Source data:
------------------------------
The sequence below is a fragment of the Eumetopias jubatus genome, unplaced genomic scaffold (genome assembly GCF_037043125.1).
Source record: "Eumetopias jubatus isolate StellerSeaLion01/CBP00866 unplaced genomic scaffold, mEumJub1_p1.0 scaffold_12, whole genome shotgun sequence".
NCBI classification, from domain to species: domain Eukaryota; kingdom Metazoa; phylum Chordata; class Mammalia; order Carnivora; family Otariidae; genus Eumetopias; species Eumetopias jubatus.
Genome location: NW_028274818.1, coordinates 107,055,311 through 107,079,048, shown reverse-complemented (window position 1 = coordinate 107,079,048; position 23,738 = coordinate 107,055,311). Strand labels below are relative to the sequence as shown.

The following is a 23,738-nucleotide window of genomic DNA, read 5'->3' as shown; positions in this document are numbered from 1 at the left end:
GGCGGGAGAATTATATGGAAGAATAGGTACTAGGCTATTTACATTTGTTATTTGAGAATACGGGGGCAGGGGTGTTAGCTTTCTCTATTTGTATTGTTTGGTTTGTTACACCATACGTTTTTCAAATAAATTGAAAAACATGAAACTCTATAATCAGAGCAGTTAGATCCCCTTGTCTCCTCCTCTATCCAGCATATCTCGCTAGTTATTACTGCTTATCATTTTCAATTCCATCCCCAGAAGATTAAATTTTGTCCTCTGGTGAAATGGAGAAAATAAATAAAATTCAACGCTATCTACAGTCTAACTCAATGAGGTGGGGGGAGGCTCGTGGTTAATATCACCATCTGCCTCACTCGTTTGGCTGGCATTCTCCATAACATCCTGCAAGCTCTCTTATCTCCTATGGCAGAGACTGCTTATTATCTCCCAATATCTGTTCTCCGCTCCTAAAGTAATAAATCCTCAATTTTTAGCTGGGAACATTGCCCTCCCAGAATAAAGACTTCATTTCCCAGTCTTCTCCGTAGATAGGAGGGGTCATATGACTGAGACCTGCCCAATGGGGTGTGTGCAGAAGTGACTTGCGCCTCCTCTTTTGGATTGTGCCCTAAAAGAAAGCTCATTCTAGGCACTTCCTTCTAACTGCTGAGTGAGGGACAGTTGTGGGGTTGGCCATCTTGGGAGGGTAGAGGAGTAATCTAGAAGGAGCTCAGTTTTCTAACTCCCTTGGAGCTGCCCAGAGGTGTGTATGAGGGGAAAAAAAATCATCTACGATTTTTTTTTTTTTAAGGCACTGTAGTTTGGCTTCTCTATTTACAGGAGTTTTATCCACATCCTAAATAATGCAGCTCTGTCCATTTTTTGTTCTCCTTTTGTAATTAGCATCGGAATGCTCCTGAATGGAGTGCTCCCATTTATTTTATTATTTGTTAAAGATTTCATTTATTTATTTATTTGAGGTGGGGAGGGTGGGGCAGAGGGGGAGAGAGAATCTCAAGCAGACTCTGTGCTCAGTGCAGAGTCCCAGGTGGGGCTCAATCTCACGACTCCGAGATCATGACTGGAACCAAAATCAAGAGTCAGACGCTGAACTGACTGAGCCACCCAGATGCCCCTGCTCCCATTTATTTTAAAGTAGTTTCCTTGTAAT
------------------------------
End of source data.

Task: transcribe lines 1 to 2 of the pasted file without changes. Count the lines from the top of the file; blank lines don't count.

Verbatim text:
The sequence below is a fragment of the Eumetopias jubatus genome, unplaced genomic scaffold (genome assembly GCF_037043125.1).
Source record: "Eumetopias jubatus isolate StellerSeaLion01/CBP00866 unplaced genomic scaffold, mEumJub1_p1.0 scaffold_12, whole genome shotgun sequence".